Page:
Two questions will come before Delaware County voters on Tuesday.

Two questions we hope voters will take a serious look at, before heading to the polls.

One a state question, regards medical marijuana, the other, a local one, involves liquor by the drink sales within the county.

The first, State Question 788, comes before voters appearing at first glance, to be a medical marijuana bill.

But appearances can be deceiving.

The bill is filled with a plethora of information regarding the amounts of marijuana a person can have, and how it can be managed as a legal substance.

Little, if any information in the multi-page bill, deals directly with the medical side of the issue.

In fact, we wonder how the bill's authors even got away with calling it a medical marijuana bill.

In our opinion, the poorly-written bill is a front for legalized recreational marijuana.

If supporters truly wanted to go that route, they should be required to present a bill that says as much, rather than trying to insult the intelligence of Oklahoma voters.

Oklahomans are smart. They've already helped push though two medical marijuana measures through the legislature.

Marinol, a capsule containing delta-9-tetrahydrocannabinol (THC) that's approved for use to help cancer patients, has been legal for doctors to use for years.

CBD oil, which does not contain the psychotropic elements of cannabinoid drugs or the raw form, is also legal for use within the state.

We know people who have benefited from Marinol and CBD oil. We know everyone wants relief for people suffering from various afflictions and diseases.

We just favor the forms which have been proven to be of use for patients in need.

We fear voting for this bill opens doors to all kinds of complications caused by labeling smoking marijuana as a medical exercise.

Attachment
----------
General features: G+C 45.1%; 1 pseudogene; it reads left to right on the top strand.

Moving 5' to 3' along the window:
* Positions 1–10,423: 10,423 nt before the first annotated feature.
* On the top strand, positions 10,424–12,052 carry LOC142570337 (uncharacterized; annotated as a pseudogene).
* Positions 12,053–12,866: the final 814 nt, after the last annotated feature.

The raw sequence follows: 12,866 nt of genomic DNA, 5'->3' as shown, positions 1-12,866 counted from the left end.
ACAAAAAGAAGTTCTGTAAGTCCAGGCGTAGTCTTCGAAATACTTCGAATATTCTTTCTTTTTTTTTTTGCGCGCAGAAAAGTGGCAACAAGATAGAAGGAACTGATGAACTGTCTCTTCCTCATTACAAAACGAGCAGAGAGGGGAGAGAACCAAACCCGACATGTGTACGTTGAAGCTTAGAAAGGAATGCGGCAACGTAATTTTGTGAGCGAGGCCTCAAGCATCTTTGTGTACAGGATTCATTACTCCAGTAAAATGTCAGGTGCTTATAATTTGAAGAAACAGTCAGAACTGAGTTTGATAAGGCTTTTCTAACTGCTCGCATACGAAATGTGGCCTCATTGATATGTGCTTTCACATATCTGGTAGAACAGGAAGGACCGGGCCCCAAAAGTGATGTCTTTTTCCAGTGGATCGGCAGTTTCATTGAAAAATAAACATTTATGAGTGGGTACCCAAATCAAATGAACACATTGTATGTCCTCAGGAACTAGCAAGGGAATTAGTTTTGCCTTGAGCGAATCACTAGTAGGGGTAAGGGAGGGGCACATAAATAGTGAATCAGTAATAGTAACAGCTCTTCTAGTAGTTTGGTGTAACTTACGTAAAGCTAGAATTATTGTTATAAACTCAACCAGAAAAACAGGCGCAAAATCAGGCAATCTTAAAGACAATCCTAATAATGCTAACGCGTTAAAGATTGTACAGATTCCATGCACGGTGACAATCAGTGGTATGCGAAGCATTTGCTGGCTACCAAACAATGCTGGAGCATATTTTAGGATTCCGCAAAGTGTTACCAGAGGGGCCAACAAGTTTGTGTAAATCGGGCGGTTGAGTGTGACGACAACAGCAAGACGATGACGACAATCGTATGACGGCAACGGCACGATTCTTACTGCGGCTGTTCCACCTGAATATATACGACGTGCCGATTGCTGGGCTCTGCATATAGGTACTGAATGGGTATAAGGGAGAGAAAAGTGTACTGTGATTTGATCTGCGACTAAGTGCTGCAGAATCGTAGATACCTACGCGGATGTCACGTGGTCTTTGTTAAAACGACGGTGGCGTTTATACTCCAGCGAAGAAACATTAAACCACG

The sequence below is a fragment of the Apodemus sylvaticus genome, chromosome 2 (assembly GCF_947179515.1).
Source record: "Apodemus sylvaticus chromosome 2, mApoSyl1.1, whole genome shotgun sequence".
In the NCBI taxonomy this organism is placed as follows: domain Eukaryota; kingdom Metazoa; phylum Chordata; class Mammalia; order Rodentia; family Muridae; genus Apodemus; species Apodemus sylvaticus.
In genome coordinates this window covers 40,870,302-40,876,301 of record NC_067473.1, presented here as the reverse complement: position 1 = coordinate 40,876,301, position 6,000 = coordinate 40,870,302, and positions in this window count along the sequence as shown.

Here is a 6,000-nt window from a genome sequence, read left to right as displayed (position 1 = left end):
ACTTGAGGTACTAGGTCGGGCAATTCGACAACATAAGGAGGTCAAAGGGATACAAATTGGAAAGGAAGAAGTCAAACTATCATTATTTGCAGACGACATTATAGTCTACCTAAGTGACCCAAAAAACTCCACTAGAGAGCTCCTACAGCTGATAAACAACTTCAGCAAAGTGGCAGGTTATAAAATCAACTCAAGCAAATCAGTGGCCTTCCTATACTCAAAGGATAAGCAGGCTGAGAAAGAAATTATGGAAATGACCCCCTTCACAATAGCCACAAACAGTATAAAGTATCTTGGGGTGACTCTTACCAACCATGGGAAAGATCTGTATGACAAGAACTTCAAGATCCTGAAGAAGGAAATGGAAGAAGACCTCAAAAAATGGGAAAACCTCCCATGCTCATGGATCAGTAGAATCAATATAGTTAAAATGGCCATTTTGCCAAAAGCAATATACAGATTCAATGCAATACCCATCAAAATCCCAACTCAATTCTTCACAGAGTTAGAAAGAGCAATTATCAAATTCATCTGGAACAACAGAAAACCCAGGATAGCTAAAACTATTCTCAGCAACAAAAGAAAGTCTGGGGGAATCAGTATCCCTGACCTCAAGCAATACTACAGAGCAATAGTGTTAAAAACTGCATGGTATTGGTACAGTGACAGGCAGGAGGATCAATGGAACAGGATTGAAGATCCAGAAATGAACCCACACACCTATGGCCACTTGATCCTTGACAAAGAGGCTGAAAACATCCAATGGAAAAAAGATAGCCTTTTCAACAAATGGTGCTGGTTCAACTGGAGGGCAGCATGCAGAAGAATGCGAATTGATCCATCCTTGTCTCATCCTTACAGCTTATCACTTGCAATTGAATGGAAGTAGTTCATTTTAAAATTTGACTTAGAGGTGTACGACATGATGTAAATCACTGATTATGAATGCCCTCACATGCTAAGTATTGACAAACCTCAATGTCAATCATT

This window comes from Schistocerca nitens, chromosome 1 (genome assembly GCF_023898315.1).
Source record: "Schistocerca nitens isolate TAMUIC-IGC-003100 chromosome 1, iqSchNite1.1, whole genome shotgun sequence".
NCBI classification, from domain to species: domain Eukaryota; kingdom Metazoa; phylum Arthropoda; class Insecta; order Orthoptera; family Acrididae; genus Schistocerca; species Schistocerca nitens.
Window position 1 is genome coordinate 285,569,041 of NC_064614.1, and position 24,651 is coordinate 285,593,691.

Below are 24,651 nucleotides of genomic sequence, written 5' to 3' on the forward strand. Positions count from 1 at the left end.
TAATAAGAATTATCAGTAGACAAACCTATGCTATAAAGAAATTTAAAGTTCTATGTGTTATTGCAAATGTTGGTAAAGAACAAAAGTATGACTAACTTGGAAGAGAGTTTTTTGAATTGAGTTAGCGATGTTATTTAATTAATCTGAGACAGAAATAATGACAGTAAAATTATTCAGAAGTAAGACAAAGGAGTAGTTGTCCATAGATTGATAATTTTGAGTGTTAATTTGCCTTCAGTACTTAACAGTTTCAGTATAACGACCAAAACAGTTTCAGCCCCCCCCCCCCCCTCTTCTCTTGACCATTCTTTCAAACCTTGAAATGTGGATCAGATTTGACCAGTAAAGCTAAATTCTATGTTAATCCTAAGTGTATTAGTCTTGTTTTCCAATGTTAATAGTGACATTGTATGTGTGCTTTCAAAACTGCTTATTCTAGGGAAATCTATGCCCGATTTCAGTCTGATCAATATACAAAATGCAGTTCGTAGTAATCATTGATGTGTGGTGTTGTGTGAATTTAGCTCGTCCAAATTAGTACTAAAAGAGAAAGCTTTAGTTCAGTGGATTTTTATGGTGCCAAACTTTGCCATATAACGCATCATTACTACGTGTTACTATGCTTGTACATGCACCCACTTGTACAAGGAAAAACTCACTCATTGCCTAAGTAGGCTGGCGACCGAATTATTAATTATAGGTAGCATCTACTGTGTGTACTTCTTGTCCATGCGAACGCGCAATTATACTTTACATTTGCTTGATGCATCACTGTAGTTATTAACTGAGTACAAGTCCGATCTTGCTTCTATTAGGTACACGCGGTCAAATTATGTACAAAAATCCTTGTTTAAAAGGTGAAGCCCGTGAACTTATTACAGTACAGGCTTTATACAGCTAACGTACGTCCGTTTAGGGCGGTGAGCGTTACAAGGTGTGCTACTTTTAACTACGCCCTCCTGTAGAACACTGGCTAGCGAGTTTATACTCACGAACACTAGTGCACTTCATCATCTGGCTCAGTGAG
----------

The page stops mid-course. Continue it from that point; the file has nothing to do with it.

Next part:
Its passage will also open the door for a special legislative session — to take place within 30 days of approval — to deal with the issues surrounding the regulation of marijuana.

That alone is troubling in a state which is already dealing with budgetary issues. The need for a special session to "fix" problems is ludicrous.

Regulatory issues should have been thought out before bringing the issue to voters. To approve things after the vote seems to be a bit like closing the door to the barn after the horse has already won the Kentucky Derby.

For us, the bill is badly written and badly presented for voters to consider.

But the second issue on the ballot, designed to allow Sunday liquor sales in Delaware County, on the other hand is clear and precise.

Liquor by the drink was already approved by voters years ago. This bill simply tweaks the hours a guest at a restaurant and bar may consume a mixed beverages.

Currently, mixed beverages may be served in bars and restaurants 1 p.m. and 2 a.m. on Sunday, and between 10 a.m. and 2 a.m., Monday through Saturday.

Beer, up to four percent by volume, may be served between noon and 2 a.m. on Sunday and 7 a.m. to 2 a.m. on Monday through Saturday. The exception being the prohibition of on-premises service of alcoholic beverages above four percent alcohol by volume on Christmas Day.

Supporters of the bill are asking voters to simply change the times to start at 10 a.m. for Sunday sales, and allowing sales on Christmas Day within bars and restaurants - not liquor stores.

As a community which survives on tourism dollars, this measure makes sense.

The change would allow Sunday crowds to be served drinks such as mimosas, bloody marys and other popular brunch cocktails during their meals.

It’s a simple question with no smoke and mirrors. Proponents are not asking for a new law, they are simply asking for an amendment of an existing measure.

As we have reviewed both measures, and how they benefit Grove, the Grand Lake Region and Delaware County, we find ourselves saying yes to the county question involving liquor by the drink, and no to State Question 788.

One simply changes the current liquor laws, the other, charts a new territory we're not sure Oklahomans are prepared to enter.